Likud Party leader Benjamin Netanyahu will meet Avi Maoz, head of the far-right Noam party and sole lawmaker, on Tuesday after the anti-LGBT party threatened to boycott the coalition.
Running on a united far-right platform with Religious Zionism and Otzma Yehudite, Noam had demanded the right to negotiate on separate terms for a seat in the 64-member right-wing coalition that won Israel’s election on November 1.
According to Likud sources, Maoz’s demands for joining the coalition have not yet been announced, and Maoz’s office declined a request for details on them.
According to a source close to Maoz, as of Tuesday morning, Maoz was willing to hold separate talks with Religious Zionism and Otzma Yehudite, but had not been invited to meet with Netanyahu, and the party was considering opposing the coalition. government from the right wing.
The invitation to meet with Netanyahu seems to have arrived soon after.
To retain the right-wing vote in what was expected to be a tight election, Netanyahu hand-stitched Noam as a far-right religious Zionist-Otsma Yehudite.
Mao’s anti-LGBT stance made headlines, and within days of Religious Zionism becoming the second-largest party in the Netanyahu-led bloc, he legalized a ban on pride parades and said he would restore banned and largely denied conversion therapy and roll back reforms. Opened the market for kosher certification and promoted “Jewish education” in public schools.
Likud finds itself in the awkward position of being the most left-wing member of the coalition it is forming. The party has a prominent gay lawmaker, and several of its MKs have rejected the extremist ideology of some of their far-right partners. A Noam party source speculated that there may be forces within Likud that want Maoz out of the coalition.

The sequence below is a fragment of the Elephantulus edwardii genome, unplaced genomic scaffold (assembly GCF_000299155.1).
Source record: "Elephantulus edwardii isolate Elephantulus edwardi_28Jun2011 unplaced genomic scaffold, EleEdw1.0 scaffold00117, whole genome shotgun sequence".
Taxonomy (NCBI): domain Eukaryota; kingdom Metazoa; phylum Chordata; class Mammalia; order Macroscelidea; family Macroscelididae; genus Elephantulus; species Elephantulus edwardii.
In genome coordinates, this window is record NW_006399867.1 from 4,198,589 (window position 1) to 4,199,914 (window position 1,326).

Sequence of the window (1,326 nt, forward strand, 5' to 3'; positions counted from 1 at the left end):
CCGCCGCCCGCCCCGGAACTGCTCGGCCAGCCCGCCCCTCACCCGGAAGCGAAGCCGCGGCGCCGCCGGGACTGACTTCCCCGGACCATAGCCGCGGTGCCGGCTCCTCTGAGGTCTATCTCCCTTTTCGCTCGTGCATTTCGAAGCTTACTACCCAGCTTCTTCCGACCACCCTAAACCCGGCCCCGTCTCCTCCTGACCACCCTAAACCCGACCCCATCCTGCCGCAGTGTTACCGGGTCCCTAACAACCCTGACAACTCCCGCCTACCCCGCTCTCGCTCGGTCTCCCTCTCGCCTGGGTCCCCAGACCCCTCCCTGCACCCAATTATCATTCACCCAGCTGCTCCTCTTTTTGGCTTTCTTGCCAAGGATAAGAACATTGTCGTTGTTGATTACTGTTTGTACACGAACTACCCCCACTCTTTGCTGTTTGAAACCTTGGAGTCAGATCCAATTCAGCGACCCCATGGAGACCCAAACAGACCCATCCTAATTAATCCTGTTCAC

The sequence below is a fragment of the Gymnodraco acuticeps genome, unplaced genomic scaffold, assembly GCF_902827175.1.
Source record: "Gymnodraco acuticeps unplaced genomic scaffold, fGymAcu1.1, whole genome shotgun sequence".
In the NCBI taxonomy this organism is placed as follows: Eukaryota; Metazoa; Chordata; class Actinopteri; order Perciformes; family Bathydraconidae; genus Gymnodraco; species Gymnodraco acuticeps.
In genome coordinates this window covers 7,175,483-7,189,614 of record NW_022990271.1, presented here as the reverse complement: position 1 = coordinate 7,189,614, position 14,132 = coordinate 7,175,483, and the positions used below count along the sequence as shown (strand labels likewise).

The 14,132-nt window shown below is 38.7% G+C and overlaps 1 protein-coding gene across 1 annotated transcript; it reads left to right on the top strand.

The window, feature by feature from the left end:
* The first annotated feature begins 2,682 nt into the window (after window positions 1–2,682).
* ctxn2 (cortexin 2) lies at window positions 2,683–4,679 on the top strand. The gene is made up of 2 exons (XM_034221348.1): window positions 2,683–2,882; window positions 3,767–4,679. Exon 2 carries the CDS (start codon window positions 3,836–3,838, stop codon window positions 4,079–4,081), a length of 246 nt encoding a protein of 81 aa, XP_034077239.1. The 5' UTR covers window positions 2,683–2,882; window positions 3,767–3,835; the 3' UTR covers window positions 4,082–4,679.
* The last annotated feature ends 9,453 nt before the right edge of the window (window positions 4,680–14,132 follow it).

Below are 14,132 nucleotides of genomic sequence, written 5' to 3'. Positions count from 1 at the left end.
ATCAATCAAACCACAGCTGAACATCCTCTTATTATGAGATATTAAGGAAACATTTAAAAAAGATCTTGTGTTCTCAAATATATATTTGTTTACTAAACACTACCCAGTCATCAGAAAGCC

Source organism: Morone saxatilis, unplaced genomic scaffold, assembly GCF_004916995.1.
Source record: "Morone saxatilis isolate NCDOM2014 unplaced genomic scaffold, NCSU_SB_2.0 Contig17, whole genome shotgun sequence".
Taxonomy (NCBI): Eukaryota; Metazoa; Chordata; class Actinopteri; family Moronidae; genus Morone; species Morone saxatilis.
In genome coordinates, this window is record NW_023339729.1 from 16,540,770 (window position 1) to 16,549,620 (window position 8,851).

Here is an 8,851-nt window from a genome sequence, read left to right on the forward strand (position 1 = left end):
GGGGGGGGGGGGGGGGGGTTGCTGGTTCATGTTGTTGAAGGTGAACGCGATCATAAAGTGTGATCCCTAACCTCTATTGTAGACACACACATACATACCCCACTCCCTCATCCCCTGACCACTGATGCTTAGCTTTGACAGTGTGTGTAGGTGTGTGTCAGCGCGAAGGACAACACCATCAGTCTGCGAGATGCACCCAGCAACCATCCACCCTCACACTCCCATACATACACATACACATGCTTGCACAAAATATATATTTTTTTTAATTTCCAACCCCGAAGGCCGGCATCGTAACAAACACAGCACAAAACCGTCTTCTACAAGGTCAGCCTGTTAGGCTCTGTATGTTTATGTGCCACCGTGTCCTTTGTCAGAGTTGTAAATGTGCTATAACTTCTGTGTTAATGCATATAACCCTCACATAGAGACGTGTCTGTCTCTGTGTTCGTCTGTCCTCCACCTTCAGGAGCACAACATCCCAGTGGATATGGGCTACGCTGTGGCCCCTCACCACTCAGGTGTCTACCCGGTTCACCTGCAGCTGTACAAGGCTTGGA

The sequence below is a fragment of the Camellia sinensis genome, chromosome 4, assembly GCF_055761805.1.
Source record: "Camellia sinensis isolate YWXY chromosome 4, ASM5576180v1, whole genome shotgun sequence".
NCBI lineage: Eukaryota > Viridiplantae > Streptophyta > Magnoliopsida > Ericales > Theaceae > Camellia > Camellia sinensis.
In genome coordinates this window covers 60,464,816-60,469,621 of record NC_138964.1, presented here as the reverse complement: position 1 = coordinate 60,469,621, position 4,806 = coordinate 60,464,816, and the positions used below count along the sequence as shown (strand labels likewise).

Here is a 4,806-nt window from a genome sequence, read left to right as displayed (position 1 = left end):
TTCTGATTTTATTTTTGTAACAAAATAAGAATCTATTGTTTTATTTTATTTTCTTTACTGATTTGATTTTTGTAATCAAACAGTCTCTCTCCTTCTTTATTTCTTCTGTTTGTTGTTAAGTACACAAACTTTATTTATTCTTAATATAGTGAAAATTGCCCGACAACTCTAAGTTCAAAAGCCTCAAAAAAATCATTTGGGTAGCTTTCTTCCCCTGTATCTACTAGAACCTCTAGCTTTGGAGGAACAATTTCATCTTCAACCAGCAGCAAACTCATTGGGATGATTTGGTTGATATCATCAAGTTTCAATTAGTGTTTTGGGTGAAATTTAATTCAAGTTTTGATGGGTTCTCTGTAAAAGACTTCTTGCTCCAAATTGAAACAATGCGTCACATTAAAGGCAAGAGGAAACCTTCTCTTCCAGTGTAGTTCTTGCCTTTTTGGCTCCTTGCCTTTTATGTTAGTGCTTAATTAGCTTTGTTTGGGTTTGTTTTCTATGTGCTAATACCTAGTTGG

However, Likud sources “reaffirmed their willingness to save [Maoz] join the coalition.”
On Sunday, Netanyahu met with Bezalel Smotrich, head of the Religious Zionist Party, Yitzhak Goldknopf, head of United Torah Judaism, Moshe Gafni, head of Degel HaTorah, and Shas leader Aryeh Deri.
On Monday, Netanyahu met with Otzma Yehudite leader Itamar Ben Gvir, who is holding separate talks with Netanyahu but reaffirmed his commitment to working with Smotrich before finalizing the coalition.
Netanyahu, who has been in the opposition since June 2021, is reportedly pressing his partners to quickly form a government and then work out the details. Smotrich, who is wary of relying on loose promises, rejects delicate negotiations aimed at dividing the portfolio of ministers and reportedly wants to close a policy coalition agreement before entering the government.
Coalition talks, led by Netanyahu’s right-hand man Yair Levin, are accelerating and could give the Likud party more power than first thought.
Although Likud wants to keep the ministries of defense, foreign affairs and finance among its members, Smotrich wants defense and finance, emphasizing that the latter is more likely.
Ben Gvir, who has led a far-right campaign to deport “disloyal” Israelis, loosen the military’s open-fire rules to combat Palestinian violence, and improve Israeli governance and personal security, has made demands on the Ministry of Public Security. more likely. And first-time lawmaker Yitzhak Wasserlauf demanded Ben Gvir’s second ministry.
There are reports that Shas wants the Ministry of Interior among other demands.
United Torah Judaism is expected to win back Gafni, the powerful head of the Knesset Finance Committee, and a deputy minister to lawmakers whose rabbis are ideologically barred from receiving ministries.